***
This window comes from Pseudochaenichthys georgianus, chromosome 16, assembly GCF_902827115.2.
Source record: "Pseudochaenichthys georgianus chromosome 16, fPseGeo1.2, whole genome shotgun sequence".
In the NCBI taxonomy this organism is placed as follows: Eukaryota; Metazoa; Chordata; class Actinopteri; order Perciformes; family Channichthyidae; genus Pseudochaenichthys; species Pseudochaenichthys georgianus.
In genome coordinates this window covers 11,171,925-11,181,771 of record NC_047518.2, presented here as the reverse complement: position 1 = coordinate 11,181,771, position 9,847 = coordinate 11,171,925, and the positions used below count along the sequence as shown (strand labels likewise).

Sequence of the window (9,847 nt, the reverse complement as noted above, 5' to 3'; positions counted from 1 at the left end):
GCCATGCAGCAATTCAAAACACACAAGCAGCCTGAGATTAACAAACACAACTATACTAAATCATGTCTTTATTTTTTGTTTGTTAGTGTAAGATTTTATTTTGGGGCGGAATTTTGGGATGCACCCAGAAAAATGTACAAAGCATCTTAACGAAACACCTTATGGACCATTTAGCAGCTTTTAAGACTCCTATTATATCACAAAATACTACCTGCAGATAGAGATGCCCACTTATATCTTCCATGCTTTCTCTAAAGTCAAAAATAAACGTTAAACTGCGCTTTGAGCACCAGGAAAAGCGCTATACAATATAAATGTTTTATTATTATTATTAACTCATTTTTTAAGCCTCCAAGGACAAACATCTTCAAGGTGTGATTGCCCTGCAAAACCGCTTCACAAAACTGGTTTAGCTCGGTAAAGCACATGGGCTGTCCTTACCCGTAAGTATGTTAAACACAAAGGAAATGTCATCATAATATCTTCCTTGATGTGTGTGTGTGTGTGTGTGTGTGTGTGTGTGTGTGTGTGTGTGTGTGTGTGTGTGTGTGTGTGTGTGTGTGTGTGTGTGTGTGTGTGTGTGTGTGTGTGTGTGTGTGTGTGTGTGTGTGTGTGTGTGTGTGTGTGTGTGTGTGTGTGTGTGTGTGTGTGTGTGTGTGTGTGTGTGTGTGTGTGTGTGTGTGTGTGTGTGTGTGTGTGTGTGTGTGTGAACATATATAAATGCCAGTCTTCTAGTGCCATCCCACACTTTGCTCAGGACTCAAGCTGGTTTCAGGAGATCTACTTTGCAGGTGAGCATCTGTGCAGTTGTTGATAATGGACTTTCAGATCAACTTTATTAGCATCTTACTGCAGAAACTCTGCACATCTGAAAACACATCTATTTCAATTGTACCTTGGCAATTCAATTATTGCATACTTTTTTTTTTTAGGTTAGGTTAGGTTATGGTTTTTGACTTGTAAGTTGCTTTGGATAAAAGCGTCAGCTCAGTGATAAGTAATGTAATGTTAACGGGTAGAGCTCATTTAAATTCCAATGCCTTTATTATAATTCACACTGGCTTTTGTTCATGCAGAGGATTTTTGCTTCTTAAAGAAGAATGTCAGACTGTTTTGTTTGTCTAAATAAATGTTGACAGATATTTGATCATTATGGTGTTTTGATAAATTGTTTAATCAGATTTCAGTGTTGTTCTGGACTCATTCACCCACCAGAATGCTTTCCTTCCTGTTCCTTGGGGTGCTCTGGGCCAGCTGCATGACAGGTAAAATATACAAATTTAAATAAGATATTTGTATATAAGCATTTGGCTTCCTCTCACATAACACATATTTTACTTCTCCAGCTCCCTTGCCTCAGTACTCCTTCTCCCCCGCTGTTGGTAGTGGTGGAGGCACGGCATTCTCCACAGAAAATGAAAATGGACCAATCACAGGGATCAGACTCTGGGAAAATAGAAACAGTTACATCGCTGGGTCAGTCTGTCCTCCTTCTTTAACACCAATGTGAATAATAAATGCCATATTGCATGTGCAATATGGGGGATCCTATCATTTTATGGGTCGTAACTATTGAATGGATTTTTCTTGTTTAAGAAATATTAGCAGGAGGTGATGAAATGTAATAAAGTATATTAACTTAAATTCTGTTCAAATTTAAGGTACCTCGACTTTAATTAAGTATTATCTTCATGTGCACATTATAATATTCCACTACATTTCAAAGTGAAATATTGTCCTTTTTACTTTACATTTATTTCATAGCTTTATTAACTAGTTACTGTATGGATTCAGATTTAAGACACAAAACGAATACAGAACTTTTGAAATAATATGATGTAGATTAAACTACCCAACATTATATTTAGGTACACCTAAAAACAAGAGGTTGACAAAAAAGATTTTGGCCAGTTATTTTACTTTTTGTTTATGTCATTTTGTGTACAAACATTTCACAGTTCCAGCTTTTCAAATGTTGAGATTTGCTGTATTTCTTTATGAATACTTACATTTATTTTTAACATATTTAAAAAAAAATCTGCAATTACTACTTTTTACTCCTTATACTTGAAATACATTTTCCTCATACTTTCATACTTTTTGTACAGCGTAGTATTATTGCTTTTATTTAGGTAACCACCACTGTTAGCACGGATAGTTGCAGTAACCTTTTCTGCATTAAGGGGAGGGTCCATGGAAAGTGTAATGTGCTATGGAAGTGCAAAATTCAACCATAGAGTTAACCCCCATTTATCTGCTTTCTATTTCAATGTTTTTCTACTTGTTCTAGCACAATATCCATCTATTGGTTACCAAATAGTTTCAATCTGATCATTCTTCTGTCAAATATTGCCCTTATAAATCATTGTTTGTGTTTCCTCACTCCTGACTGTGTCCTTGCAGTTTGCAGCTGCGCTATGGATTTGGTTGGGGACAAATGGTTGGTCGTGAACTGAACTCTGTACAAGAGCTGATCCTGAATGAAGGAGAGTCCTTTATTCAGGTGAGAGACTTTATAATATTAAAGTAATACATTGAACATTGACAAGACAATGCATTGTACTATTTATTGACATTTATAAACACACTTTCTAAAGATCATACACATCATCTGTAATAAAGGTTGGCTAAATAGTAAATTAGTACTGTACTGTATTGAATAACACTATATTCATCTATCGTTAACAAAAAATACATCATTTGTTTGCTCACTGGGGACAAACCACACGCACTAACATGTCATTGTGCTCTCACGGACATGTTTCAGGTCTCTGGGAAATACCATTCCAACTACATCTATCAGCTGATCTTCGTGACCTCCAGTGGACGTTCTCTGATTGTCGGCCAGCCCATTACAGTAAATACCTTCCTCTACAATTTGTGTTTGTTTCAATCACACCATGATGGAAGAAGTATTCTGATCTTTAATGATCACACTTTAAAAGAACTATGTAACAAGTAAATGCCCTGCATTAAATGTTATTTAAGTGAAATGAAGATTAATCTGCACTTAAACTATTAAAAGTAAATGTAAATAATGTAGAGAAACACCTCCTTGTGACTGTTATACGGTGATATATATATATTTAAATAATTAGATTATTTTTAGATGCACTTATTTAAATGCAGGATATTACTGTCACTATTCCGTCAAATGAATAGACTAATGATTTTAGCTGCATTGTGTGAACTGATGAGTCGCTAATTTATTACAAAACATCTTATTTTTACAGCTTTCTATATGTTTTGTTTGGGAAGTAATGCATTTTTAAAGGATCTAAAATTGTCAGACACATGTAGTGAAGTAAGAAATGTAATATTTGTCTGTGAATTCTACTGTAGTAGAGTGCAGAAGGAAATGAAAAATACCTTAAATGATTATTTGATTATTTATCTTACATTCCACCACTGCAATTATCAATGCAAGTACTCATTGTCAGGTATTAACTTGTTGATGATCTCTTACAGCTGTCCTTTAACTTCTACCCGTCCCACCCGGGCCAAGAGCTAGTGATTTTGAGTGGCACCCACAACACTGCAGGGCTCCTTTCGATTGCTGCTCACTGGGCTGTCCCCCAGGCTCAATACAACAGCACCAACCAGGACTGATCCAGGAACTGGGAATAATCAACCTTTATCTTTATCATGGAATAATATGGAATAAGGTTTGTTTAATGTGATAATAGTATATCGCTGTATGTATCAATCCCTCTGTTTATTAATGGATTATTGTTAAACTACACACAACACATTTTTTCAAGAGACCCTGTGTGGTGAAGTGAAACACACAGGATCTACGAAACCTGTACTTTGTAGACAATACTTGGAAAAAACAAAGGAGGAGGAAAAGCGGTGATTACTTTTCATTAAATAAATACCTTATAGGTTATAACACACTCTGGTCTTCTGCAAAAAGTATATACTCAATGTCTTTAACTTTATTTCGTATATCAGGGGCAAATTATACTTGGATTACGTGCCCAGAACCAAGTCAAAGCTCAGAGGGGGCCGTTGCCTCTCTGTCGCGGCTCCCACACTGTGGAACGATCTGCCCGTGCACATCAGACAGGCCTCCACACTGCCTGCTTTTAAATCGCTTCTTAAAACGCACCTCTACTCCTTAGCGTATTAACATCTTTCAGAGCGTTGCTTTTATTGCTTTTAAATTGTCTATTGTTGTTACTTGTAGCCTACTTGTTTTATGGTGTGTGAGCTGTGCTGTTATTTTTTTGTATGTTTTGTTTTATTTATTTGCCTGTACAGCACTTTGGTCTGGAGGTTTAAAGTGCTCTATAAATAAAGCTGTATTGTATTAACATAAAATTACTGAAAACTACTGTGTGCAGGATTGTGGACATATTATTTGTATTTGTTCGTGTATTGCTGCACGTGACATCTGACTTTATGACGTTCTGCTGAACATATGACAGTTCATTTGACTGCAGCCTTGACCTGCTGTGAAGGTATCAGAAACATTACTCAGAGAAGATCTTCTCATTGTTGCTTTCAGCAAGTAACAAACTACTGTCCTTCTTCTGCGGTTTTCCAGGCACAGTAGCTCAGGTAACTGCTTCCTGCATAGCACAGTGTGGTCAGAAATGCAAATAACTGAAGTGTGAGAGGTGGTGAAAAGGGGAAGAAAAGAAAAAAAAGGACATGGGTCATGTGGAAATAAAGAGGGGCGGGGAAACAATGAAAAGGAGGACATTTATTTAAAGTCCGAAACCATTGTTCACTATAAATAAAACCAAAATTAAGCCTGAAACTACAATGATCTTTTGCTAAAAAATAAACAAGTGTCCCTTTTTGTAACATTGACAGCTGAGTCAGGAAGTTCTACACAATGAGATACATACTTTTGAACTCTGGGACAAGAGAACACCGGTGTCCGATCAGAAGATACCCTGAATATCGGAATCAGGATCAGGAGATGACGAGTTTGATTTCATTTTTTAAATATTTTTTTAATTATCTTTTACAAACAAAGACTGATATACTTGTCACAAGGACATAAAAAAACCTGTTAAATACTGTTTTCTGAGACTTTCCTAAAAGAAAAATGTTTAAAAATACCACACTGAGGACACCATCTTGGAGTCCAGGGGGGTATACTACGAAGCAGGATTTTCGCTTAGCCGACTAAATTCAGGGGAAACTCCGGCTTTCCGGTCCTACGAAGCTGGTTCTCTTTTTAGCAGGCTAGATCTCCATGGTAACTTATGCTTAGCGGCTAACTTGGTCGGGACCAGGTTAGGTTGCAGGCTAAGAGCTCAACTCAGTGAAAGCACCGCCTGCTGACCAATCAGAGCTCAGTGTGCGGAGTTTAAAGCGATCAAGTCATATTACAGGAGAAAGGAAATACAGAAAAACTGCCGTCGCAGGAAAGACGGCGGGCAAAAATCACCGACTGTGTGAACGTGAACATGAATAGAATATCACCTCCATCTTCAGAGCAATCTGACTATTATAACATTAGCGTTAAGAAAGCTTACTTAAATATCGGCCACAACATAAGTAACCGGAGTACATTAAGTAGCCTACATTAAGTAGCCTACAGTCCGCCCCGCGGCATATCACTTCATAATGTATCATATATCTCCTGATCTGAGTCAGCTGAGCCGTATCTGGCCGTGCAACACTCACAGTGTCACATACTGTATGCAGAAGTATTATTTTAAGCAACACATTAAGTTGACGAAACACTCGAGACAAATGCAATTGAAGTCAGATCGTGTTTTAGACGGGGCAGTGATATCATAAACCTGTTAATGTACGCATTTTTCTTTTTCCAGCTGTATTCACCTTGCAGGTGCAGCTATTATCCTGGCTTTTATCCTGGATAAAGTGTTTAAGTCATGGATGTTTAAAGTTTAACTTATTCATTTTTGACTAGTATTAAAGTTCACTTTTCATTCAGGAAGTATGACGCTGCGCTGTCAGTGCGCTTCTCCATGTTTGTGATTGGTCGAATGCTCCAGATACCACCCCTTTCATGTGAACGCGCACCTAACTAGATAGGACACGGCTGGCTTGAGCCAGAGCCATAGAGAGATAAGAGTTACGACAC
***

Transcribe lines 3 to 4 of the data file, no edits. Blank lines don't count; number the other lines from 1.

In the NCBI taxonomy this organism is placed as follows: Eukaryota; Metazoa; Chordata; class Actinopteri; order Perciformes; family Channichthyidae; genus Pseudochaenichthys; species Pseudochaenichthys georgianus.
In genome coordinates this window covers 11,171,925-11,181,771 of record NC_047518.2, presented here as the reverse complement: position 1 = coordinate 11,181,771, position 9,847 = coordinate 11,171,925, and the positions used below count along the sequence as shown (strand labels likewise).